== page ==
matter entirely. They spoil healthy competitiveness. Banks which
attract business through extravagant commission payments are forcing
the market against the more acceptable face of mortgage broking
- transparent dealings with the public where individuals have
complete freedom to consider a wide range of mortgage packages
with the broker earning a reasonable commission (up to 0.5%)
for his services.
The Estate Agents’ Code of Conduct
All estate agents are bound by the Code of Conduct issued by the
Estate Agency Affairs Board. In its October 1999 issue of its
regular publication “Agent” the Board has given a reminder to
all agencies of their responsibilities to the public in a short
article headed Mortgage Broking. Agents may not deliberately“steer”
buyers to financial institutions of their own choice through any
improper influence. No agent may recommend one bank’s products
or services over another purely to earn a commission. Payments
of commissions to agents in the traditional manner have again
been endorsed as perfectly fair. No obligation rests on the agent
to disclose to the buyer that he will be I remunerated for directing
bond business a certain way but no undue influence may be used
to achieve this end. The agent’s role, first and foremost, is
to offer advice on the best services available and to allow each
buyer plenty of room to compare the various packages offered by
the different banks.
Directing home loan applications to specific banks through mortgage
broking agencies purely because of a private deal guaranteeing
high commission payments would appear to be the very thing the
Code of Conduct defines as unprofessional conduct.
Clients, Customers and Professional Service
What can you do to avoid becoming a victim of forced marketing?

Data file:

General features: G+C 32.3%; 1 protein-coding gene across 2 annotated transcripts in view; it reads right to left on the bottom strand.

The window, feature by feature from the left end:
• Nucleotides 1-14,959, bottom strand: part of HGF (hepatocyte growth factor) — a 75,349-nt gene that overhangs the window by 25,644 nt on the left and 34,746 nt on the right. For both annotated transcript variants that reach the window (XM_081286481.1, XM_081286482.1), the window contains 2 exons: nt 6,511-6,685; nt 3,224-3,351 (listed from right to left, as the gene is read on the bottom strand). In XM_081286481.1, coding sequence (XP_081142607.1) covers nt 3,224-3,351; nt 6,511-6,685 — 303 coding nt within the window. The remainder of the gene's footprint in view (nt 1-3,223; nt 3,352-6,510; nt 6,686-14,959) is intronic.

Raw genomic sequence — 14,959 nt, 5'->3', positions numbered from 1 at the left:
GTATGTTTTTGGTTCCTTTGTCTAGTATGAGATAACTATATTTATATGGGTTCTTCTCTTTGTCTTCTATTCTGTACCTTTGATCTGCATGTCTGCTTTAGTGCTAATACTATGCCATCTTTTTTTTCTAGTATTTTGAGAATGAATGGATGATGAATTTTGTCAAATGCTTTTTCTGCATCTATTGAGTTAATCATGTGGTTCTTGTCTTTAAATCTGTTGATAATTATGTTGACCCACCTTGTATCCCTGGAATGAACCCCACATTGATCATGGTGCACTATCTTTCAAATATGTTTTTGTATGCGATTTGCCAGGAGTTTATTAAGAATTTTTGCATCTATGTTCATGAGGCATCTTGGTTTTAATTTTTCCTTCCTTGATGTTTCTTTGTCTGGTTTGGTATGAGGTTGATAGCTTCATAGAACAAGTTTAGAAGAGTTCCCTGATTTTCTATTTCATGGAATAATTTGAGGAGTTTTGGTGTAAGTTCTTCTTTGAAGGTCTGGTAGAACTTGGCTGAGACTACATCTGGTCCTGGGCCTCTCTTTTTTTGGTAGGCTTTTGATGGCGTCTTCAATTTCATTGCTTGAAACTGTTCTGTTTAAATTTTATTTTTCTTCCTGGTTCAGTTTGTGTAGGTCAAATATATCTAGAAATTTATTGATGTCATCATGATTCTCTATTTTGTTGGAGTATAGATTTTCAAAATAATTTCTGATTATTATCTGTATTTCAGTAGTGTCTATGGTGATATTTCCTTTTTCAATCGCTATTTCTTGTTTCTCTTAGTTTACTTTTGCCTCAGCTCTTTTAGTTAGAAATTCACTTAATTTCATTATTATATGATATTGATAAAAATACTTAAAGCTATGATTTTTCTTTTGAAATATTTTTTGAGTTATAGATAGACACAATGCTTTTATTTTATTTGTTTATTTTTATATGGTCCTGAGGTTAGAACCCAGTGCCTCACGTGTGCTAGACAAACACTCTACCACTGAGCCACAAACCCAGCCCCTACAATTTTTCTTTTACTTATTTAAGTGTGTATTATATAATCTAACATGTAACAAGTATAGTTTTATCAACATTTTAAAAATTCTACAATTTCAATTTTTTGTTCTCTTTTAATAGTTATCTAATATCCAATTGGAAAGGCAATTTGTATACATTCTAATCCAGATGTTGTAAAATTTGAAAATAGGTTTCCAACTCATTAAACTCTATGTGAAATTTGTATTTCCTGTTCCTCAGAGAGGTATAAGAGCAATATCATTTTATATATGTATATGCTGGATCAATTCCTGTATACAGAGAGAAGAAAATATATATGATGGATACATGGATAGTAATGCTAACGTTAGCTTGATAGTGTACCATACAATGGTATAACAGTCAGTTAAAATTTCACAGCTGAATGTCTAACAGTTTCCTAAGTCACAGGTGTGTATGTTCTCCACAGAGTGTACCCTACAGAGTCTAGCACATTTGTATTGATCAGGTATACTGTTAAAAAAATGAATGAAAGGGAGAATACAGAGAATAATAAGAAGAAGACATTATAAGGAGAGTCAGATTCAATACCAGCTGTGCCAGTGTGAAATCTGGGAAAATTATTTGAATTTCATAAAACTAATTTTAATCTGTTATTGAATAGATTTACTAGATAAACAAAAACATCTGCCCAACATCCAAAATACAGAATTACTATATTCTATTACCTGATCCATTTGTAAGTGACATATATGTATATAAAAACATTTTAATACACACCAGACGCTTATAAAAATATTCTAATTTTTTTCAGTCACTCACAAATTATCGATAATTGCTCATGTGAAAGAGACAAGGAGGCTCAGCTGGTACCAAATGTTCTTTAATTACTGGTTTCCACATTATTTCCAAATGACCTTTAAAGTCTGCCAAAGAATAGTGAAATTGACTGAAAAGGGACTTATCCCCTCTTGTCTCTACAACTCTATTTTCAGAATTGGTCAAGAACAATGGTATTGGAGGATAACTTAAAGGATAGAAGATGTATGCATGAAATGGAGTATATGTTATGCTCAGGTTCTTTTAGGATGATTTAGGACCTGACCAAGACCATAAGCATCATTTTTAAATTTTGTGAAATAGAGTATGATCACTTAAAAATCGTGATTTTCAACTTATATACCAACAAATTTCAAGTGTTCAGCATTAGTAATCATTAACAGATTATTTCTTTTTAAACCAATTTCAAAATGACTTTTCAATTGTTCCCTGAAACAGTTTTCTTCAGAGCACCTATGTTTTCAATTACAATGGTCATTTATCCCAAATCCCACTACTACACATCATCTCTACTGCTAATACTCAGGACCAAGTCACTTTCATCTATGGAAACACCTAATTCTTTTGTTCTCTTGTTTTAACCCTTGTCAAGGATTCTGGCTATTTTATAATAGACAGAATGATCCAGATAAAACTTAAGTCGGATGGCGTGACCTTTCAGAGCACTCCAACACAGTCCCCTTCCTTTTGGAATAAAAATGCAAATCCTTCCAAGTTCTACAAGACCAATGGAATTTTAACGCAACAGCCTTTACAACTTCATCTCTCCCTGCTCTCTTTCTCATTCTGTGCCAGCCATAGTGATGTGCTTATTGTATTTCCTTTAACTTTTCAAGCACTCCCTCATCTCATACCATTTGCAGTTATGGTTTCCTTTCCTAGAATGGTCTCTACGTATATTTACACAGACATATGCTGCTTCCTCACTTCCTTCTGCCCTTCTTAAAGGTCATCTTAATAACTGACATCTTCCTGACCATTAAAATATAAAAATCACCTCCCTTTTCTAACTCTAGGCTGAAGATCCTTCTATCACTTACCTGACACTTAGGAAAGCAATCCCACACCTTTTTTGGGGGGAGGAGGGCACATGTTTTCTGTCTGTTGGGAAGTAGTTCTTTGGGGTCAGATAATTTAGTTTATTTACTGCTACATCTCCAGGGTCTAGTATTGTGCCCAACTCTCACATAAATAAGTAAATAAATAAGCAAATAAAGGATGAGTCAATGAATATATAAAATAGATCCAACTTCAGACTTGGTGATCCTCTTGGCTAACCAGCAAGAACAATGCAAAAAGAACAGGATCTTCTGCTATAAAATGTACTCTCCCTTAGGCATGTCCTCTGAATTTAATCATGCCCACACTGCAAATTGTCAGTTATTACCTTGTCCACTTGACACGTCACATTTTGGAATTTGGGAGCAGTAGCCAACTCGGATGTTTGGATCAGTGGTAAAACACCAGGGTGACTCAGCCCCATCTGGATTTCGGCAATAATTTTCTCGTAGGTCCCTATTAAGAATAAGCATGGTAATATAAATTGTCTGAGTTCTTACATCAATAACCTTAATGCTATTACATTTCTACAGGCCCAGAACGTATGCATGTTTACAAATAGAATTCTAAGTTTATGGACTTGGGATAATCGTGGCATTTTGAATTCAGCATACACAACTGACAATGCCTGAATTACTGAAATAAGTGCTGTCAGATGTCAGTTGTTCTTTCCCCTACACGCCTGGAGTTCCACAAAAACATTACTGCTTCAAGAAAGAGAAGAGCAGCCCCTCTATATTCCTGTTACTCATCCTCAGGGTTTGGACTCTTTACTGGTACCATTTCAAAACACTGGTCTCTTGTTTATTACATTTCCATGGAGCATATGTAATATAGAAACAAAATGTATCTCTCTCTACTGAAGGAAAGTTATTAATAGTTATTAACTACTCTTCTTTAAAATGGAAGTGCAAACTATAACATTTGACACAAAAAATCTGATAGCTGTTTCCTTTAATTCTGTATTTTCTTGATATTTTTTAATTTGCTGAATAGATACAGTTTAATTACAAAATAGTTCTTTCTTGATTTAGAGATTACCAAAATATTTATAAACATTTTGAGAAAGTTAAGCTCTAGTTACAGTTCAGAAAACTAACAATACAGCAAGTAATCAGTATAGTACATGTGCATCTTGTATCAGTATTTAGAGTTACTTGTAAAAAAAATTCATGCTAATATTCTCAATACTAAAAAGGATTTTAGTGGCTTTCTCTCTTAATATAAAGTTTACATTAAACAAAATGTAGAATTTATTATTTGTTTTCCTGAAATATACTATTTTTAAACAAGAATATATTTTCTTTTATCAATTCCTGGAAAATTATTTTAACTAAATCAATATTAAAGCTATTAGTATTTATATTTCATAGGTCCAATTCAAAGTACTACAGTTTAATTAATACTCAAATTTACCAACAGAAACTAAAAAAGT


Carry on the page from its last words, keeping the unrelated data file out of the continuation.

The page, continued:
You will need to maintain a lookout for loan sharks lurking in
the shadows. By all means let your estate agent recommend a bank
but ask why the preference is suggested. In what way do the bank’s
products and service compare more favorably than those of other
banks, what experience has the agent had of other banks, how long
has the agent been in real estate to be able to speak with authority?
If you are willing to accept an agent’s recommendation, go to
the bank yourself, meet the loan consultant personally, and conduct
your business directly with the bank’s loan staff. Getting to
know them personally paves the way for a long-term harmonious
In an article headed Buyers suffer in battle for bonds (Sunday
Tribune Property Guide, 12 September 1999) the problem of exclusive
alliances between banks and estate agencies was highlighted. “Estate
agents who punt bonds from select banks only do home buyers a
disservice” writes the property editor James Brennan. The intervention
of mortgage brokers, operating beyond reach of the buying public,
only aggravates the problem. Keep a lookout for the professional
estate agents who will have your best interests at heart. Watch
out for the mercenary interests of others!